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January 24, 2003

Books and Coffee program to explore literature with history

WEST LAFAYETTE, Ind. - The Purdue University English department and the Purdue Student Union Board have teamed up to launch the 52nd annual Books and Coffee program, in which free coffee flows while a professor leads a discussion on a selected literary work.

The first discussion will take place at 4:30 p.m. Thursday (1/30) in Stewart Center, rooms 302 and 306. John Kirby, a professor of foreign languages and literatures, will review the literary classic "The Lord of the Rings" by J.R.R. Tolkien. First published in 1954 and controversially voted the greatest book of the 20th century, "Lord of the Rings" has become familiar again through Peter Jackson's cinematic trilogy. Coffee and tea will be served at 4 p.m. prior to the discussion.

The programs are free and open to the public. Future Books and Coffee dates and titles include:

  • Thursday, Feb. 6 "Hateship, Friendship, Courtship, Loveship, Marriage." Sharon Solwitz, a creative writing professor, will lead a discussion about the latest collection of short stories from Canadian writer Alice Munro. 

  • Thursday, Feb. 13 "The Emperor of Ocean Park." English professor Ryan Schneider will lead a discussion of a legal thriller that became an acclaimed bestseller. The novel is set in two privileged worlds: the upper-crust African-American society of the Eastern Seaboard, composed of old families who vacation on Martha's Vineyard each summer, and the inner circle of an Ivy League law school. Written by a Yale law professor, "The Emperor of Ocean Park" tells the story of a complex family with a secret link to crime.

  • Thursday, Feb. 20 "Baudolino." History professor Marta VanLandingham will bring her expertise on medieval Europe to bear on the latest work from historical novelist Umberto Eco. Set in the 12th century, "Baudolino" tells the story of an Italian peasant caught up in the political events of the Middle Ages.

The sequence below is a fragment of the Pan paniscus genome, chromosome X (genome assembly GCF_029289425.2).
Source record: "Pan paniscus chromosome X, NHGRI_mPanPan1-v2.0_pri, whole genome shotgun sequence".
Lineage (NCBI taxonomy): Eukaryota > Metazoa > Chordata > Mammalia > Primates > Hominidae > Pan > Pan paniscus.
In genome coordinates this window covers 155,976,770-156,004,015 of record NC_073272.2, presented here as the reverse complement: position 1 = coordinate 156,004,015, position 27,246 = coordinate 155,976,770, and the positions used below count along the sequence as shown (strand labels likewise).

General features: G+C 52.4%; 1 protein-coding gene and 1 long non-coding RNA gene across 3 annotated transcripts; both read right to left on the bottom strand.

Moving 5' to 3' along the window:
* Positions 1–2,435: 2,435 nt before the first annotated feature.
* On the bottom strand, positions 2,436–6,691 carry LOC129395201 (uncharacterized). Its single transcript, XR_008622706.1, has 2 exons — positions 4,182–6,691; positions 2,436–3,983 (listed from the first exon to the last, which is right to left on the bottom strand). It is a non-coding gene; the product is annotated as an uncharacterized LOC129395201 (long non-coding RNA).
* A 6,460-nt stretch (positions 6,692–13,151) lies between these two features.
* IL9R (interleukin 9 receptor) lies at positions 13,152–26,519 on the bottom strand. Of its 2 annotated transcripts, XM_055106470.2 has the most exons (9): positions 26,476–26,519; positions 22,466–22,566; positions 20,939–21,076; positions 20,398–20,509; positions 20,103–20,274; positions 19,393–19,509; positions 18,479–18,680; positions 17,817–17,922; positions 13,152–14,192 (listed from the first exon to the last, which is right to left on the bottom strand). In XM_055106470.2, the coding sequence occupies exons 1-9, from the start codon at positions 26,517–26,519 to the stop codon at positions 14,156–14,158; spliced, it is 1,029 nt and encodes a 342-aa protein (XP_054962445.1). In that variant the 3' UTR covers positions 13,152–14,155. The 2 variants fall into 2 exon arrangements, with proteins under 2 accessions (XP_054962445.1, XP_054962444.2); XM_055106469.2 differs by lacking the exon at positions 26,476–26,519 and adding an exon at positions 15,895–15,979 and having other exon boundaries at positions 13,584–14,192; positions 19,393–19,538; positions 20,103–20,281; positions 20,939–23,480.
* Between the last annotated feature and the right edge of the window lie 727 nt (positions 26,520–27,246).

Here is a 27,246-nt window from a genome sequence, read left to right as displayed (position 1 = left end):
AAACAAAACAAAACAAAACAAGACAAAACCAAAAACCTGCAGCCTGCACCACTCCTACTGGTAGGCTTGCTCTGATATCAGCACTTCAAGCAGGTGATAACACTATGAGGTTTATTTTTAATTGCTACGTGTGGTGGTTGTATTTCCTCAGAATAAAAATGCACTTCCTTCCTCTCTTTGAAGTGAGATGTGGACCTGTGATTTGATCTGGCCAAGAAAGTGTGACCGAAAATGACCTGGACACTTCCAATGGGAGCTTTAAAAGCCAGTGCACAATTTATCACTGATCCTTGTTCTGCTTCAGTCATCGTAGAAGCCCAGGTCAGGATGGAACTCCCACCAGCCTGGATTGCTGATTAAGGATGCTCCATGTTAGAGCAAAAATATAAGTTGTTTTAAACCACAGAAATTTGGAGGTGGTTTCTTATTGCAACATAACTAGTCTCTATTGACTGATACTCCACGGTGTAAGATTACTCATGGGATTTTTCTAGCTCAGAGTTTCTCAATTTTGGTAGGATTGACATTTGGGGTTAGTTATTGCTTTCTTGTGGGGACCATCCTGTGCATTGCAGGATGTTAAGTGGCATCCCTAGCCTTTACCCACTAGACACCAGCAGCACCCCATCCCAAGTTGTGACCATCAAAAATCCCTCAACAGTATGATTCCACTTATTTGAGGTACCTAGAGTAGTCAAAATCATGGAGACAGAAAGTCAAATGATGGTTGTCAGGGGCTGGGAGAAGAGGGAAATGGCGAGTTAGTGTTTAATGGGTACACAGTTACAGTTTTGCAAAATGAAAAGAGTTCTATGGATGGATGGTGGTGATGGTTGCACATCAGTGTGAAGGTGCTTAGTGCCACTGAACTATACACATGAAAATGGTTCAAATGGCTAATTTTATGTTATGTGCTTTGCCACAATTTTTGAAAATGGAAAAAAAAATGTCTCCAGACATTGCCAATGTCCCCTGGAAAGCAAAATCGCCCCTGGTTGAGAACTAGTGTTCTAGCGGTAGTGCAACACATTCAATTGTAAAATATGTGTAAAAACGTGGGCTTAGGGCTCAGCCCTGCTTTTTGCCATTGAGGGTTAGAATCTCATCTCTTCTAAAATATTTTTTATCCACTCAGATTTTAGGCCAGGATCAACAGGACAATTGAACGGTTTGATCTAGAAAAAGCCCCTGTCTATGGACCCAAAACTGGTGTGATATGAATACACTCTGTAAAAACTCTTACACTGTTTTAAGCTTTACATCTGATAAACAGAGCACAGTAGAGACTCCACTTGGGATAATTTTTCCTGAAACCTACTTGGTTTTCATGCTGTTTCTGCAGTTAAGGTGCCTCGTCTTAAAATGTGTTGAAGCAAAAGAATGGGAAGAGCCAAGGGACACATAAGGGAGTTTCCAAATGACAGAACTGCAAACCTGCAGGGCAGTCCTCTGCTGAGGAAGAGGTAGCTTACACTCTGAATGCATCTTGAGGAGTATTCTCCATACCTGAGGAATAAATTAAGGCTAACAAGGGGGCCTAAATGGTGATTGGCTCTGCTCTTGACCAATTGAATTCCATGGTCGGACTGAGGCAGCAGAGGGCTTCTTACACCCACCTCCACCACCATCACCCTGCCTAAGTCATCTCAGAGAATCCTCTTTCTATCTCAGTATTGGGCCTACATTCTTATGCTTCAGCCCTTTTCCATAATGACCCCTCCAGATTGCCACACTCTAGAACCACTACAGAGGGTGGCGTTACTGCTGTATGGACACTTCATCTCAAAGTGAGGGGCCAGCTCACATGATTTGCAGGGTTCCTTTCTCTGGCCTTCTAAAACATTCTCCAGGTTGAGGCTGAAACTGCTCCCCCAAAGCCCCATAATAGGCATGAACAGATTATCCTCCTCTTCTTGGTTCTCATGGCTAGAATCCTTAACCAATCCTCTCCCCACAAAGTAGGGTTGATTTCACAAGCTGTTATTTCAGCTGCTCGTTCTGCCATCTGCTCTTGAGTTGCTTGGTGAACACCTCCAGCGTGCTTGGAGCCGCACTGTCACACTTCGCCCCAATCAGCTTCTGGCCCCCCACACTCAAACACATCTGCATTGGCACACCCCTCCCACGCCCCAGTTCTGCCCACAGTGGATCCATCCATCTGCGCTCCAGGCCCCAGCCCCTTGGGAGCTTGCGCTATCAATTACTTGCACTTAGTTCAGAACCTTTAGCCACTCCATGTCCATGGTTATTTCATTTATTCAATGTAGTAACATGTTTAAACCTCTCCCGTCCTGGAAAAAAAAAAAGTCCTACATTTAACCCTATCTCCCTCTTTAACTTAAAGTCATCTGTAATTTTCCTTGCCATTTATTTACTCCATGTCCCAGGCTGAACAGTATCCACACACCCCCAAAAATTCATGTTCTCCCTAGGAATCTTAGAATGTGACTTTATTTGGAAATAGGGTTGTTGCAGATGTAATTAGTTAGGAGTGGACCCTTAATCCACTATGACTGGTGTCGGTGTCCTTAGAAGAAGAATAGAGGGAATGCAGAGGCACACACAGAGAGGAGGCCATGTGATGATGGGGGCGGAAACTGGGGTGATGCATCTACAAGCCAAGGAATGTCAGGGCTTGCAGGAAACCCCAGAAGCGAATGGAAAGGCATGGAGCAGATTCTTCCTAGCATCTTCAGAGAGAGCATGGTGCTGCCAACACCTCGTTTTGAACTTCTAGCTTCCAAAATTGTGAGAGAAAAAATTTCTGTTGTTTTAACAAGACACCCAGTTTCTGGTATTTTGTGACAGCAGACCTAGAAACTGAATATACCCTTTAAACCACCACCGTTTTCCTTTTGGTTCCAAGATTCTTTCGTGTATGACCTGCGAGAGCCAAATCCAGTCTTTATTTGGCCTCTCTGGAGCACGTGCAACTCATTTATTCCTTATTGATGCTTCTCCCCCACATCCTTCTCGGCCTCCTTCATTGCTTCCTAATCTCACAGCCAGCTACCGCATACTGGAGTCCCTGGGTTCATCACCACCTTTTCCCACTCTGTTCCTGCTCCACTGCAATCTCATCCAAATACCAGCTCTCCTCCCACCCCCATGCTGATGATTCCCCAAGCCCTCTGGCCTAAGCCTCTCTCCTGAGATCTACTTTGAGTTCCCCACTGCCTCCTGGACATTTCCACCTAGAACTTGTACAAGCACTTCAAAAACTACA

• Thursday Feb. 27 "Angels in America" and "Homebody/Kabul." English professor Wendy Stallard Flory will discuss the dramas of Pulitzer Prize winning playwright Tony Kushner. Kushner is most recently the author of "Homebody/Kabul," a 2001 play about Afghanistan's long and tortured relationship with the West.

    The discussion will serve as a prelude to a speech by Kushner on the creative process at 5:30 p.m. Monday, March 31, at Purdue's 2003 Literary Awards Banquet in the Purdue Memorial Union's North Ballroom. Tickets for the banquet and a reception prior to the event can be purchased in Heavilon Hall, Room 324, or by phone at (765) 494-3740. Tickets are $15 for students, $20 for the general public.

    A free public event, sponsored by Purdue Libraries, will follow the banquet at 8 p.m. in Loeb Playhouse. Kushner will be interviewed by Flory and will answer questions from the audience.

    Emily Allen, Books and Coffee director and assistant professor of English, says she hopes many people will take an opportunity to meet Kushner. She also encourages readers to warm up with a cup of coffee and an invigorating discussion of what it means to know the past.

    "I suppose I would say that all of these works are fascinated with history, especially with the burden and responsibility of historical knowledge," Allen says.

    CONTACT: Emily Allen, (765) 494-1478, elallen@purdue.edu; Jennifer Kaufman, PSUB director of traditional events, (765) 494-8976, jdkaufma@purdue.edu; Heather Owen, PSUB program adviser, (765) 494-8909, owenh@purdue.edu; Dino Felluga, director of literary awards, (765) 494-3770, felluga@purdue.edu.

    Purdue News Service: (765) 494-2096; purduenews@purdue.edu


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